This is true. In the case of the Liverpool dockers, they certainly did build international links with other dockers, but the bureaucracy limited links with other workers in the UK, following the TGWU line. Vestas workers don’t really have a union encumbering them, with only RMT trying to increase their minority representation.
I don’t see what’s wrong with the demand of ‘nationalisation under workers control’? What’s the Commune’s alternative programme/recommendation of appropriate demands and aims?
One alternative would be a workers co-op, this was the solution at Dundee Prisme Factory. But in a sense this lets the ruling class off the hook with their huge resources and capital, it is the workers who have to put up the bread and take the risk and consequences going under. And workers co-op’s still have to operate on the market and therefore are shaped by these dictates.
In Wales, a fine trade union militant and miner, Tyrone O’Sullivan became an evangelist for workers buy-outs, but Tower Colliery was an isolated incident, these are not islands of socialism in a capitalist sea, the priorities are determined by the market not by what is best for the community, workers etc.
As one S.Wales commentator noted in the case of Tower:
‘ the early period there was a large measure of workers’ control of production (miners had always run mining to a large extent under British Coal anyway). Pay rates were increased; a two-shift, four-day week was introduced; safety was improved; and a whole range of reforms benefited the workforce.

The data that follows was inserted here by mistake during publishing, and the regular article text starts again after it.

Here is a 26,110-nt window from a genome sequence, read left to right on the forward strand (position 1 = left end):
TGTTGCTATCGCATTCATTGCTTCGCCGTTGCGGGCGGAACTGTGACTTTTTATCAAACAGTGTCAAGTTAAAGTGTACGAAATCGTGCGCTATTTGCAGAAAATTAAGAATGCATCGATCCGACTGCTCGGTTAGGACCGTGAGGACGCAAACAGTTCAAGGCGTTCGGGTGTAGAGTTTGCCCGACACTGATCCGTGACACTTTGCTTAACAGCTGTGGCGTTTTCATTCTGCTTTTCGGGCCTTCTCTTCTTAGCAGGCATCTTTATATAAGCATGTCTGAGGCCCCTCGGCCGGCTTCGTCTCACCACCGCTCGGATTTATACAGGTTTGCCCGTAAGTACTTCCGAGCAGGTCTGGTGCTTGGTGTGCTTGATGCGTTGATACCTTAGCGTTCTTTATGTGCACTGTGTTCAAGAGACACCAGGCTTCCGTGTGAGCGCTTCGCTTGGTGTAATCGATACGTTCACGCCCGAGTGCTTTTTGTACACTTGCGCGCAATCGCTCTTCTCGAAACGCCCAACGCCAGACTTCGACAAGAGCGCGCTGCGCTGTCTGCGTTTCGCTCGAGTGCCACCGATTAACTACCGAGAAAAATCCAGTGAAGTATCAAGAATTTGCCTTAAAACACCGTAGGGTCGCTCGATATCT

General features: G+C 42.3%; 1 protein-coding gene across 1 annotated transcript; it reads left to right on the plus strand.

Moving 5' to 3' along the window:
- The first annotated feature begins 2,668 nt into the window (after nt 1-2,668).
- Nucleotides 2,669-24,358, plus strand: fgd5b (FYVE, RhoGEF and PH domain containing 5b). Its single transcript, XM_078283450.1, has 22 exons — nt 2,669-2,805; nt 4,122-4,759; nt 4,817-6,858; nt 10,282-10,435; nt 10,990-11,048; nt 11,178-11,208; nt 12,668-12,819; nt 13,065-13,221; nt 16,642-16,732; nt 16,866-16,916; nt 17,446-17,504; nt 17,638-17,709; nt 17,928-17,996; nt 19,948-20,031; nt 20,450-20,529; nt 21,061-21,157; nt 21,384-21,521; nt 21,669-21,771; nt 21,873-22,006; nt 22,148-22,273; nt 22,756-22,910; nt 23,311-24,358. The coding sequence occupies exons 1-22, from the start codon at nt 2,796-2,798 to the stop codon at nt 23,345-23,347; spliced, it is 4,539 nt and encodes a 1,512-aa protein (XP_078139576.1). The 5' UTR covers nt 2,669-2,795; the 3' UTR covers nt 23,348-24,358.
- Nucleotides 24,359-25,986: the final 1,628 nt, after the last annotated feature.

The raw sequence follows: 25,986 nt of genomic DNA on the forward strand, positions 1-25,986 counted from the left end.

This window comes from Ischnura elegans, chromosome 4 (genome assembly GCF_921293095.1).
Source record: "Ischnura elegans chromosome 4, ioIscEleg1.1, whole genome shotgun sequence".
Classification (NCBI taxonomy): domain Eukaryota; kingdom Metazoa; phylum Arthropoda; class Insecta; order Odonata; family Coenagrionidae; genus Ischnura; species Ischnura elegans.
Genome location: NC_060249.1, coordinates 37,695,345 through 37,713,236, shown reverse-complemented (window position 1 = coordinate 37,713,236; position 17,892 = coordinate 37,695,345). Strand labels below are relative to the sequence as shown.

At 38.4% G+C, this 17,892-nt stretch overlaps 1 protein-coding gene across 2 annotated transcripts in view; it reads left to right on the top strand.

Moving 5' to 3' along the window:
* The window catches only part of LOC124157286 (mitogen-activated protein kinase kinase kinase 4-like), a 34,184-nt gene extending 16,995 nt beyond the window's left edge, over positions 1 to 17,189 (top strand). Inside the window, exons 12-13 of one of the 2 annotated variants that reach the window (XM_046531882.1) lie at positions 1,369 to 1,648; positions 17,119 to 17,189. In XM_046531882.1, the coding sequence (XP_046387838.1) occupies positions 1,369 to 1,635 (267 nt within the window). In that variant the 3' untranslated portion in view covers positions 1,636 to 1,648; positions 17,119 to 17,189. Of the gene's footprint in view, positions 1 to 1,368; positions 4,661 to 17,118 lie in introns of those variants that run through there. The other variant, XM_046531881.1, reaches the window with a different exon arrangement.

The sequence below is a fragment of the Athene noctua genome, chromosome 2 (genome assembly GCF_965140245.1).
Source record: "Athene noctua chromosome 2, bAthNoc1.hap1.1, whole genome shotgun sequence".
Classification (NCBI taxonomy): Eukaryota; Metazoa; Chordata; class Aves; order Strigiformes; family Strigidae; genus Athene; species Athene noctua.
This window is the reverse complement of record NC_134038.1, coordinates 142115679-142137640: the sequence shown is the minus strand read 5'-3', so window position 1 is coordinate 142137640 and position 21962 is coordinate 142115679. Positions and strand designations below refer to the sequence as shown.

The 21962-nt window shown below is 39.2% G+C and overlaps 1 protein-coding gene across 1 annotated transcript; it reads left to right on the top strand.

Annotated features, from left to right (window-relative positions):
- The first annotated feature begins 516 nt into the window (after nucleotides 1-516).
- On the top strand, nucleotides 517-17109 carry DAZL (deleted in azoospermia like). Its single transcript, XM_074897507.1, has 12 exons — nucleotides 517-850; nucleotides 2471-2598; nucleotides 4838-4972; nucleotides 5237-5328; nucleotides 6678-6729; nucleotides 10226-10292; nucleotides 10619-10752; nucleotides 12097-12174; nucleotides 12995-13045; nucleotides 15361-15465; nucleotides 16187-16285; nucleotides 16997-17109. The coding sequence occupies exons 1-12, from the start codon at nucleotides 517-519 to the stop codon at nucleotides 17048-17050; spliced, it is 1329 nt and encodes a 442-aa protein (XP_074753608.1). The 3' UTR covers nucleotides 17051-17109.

Releasing the initiative and invention of miners allowed the development of new mining techniques including the pioneering innovation of a safety area in the case of accidents.
But from the beginning, the energy market and the private coal industry exerted their pressures on Tower through the demands of banks, customers and suppliers, but especially through the influence of the mining managers and engineers who had been retained from British Coal.
These specialist skills were necessary to make the pit work, but the managers and engineers were opposed to the ideas of workers’ control and renationalisation. There was a constant tension between the workforce and these pro-capitalist agents in their ranks who knew a good thing when they saw it.
The specific structure of the co-operative meant that the miners did not control the managers and engineers and the leadership of the NUM lodge was drawn out of the lodge into running the colliery with these managers.’
It may be an idea to interview a Vestas worker to get their views on nationalisation and the effect this has had on the impressive mobilising efforts that they have been at the centre of. Clearly they have advanced this slogan not as good Democratic Socialists or left Keynesians but for mainly pragmatic reasons, as they have perceived that this may be their best chance of keeping in a job. In this respect support for nationalisation, in this specific instance, is to support a demand these workers are self organising around and not indicative of support for bankrupt state socialism. It also shows that the demands that are made by workers in struggle are infinitely more intelligent than those on the left who maintain that workers should rely on the state, as its clear the workers making these demands are relying on themselves.
What evidence do you have the workers are advancing this slogan? So far all I have seen is the left advancing it. All I have heard is the workers demanding their jobs.